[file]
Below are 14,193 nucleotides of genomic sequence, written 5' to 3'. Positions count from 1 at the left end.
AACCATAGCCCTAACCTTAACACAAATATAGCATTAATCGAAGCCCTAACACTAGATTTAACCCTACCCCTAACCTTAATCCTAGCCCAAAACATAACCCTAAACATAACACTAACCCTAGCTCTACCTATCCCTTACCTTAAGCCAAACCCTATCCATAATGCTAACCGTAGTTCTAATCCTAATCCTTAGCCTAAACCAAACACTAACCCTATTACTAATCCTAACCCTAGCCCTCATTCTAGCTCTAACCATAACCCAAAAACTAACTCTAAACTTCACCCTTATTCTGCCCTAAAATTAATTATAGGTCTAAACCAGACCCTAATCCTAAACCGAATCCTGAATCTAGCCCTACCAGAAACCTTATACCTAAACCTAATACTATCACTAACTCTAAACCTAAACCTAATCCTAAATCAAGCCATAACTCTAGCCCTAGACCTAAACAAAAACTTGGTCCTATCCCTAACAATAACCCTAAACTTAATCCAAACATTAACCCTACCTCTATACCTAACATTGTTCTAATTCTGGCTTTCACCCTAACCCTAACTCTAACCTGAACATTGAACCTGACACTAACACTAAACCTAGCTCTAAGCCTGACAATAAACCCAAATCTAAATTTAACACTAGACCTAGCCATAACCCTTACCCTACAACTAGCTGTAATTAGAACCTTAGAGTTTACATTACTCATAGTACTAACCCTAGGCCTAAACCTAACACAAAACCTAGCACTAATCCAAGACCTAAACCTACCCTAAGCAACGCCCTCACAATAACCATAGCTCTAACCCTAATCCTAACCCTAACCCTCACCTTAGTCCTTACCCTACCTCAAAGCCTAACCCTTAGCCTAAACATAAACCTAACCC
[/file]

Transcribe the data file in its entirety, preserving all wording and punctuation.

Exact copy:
Below are 14,193 nucleotides of genomic sequence, written 5' to 3'. Positions count from 1 at the left end.
AACCATAGCCCTAACCTTAACACAAATATAGCATTAATCGAAGCCCTAACACTAGATTTAACCCTACCCCTAACCTTAATCCTAGCCCAAAACATAACCCTAAACATAACACTAACCCTAGCTCTACCTATCCCTTACCTTAAGCCAAACCCTATCCATAATGCTAACCGTAGTTCTAATCCTAATCCTTAGCCTAAACCAAACACTAACCCTATTACTAATCCTAACCCTAGCCCTCATTCTAGCTCTAACCATAACCCAAAAACTAACTCTAAACTTCACCCTTATTCTGCCCTAAAATTAATTATAGGTCTAAACCAGACCCTAATCCTAAACCGAATCCTGAATCTAGCCCTACCAGAAACCTTATACCTAAACCTAATACTATCACTAACTCTAAACCTAAACCTAATCCTAAATCAAGCCATAACTCTAGCCCTAGACCTAAACAAAAACTTGGTCCTATCCCTAACAATAACCCTAAACTTAATCCAAACATTAACCCTACCTCTATACCTAACATTGTTCTAATTCTGGCTTTCACCCTAACCCTAACTCTAACCTGAACATTGAACCTGACACTAACACTAAACCTAGCTCTAAGCCTGACAATAAACCCAAATCTAAATTTAACACTAGACCTAGCCATAACCCTTACCCTACAACTAGCTGTAATTAGAACCTTAGAGTTTACATTACTCATAGTACTAACCCTAGGCCTAAACCTAACACAAAACCTAGCACTAATCCAAGACCTAAACCTACCCTAAGCAACGCCCTCACAATAACCATAGCTCTAACCCTAATCCTAACCCTAACCCTCACCTTAGTCCTTACCCTACCTCAAAGCCTAACCCTTAGCCTAAACATAAACCTAACCC